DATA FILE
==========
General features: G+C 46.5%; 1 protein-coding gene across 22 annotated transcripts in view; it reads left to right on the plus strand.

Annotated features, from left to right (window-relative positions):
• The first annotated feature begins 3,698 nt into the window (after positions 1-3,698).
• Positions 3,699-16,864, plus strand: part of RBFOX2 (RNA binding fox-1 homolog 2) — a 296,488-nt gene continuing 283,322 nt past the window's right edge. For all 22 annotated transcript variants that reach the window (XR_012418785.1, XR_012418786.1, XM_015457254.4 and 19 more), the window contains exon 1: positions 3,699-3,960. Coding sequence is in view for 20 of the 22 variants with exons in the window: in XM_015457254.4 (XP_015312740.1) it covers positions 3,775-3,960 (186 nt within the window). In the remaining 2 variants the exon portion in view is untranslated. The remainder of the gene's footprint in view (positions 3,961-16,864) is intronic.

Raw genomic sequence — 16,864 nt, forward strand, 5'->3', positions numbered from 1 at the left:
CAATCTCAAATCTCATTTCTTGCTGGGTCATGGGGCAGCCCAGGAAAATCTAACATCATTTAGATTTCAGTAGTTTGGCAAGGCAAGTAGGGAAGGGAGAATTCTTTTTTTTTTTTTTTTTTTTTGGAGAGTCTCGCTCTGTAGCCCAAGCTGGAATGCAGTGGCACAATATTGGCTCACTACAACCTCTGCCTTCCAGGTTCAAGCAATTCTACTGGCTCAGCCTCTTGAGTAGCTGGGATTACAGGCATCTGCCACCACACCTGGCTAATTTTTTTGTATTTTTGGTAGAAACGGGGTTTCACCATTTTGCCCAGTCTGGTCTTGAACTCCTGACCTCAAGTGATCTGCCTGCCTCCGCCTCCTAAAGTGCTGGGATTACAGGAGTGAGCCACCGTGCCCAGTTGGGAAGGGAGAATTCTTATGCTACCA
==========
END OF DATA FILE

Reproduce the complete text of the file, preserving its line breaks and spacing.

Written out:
General features: G+C 46.5%; 1 protein-coding gene across 22 annotated transcripts in view; it reads left to right on the plus strand.

Annotated features, from left to right (window-relative positions):
• The first annotated feature begins 3,698 nt into the window (after positions 1-3,698).
• Positions 3,699-16,864, plus strand: part of RBFOX2 (RNA binding fox-1 homolog 2) — a 296,488-nt gene continuing 283,322 nt past the window's right edge. For all 22 annotated transcript variants that reach the window (XR_012418785.1, XR_012418786.1, XM_015457254.4 and 19 more), the window contains exon 1: positions 3,699-3,960. Coding sequence is in view for 20 of the 22 variants with exons in the window: in XM_015457254.4 (XP_015312740.1) it covers positions 3,775-3,960 (186 nt within the window). In the remaining 2 variants the exon portion in view is untranslated. The remainder of the gene's footprint in view (positions 3,961-16,864) is intronic.

Raw genomic sequence — 16,864 nt, forward strand, 5'->3', positions numbered from 1 at the left:
CAATCTCAAATCTCATTTCTTGCTGGGTCATGGGGCAGCCCAGGAAAATCTAACATCATTTAGATTTCAGTAGTTTGGCAAGGCAAGTAGGGAAGGGAGAATTCTTTTTTTTTTTTTTTTTTTTTGGAGAGTCTCGCTCTGTAGCCCAAGCTGGAATGCAGTGGCACAATATTGGCTCACTACAACCTCTGCCTTCCAGGTTCAAGCAATTCTACTGGCTCAGCCTCTTGAGTAGCTGGGATTACAGGCATCTGCCACCACACCTGGCTAATTTTTTTGTATTTTTGGTAGAAACGGGGTTTCACCATTTTGCCCAGTCTGGTCTTGAACTCCTGACCTCAAGTGATCTGCCTGCCTCCGCCTCCTAAAGTGCTGGGATTACAGGAGTGAGCCACCGTGCCCAGTTGGGAAGGGAGAATTCTTATGCTACCA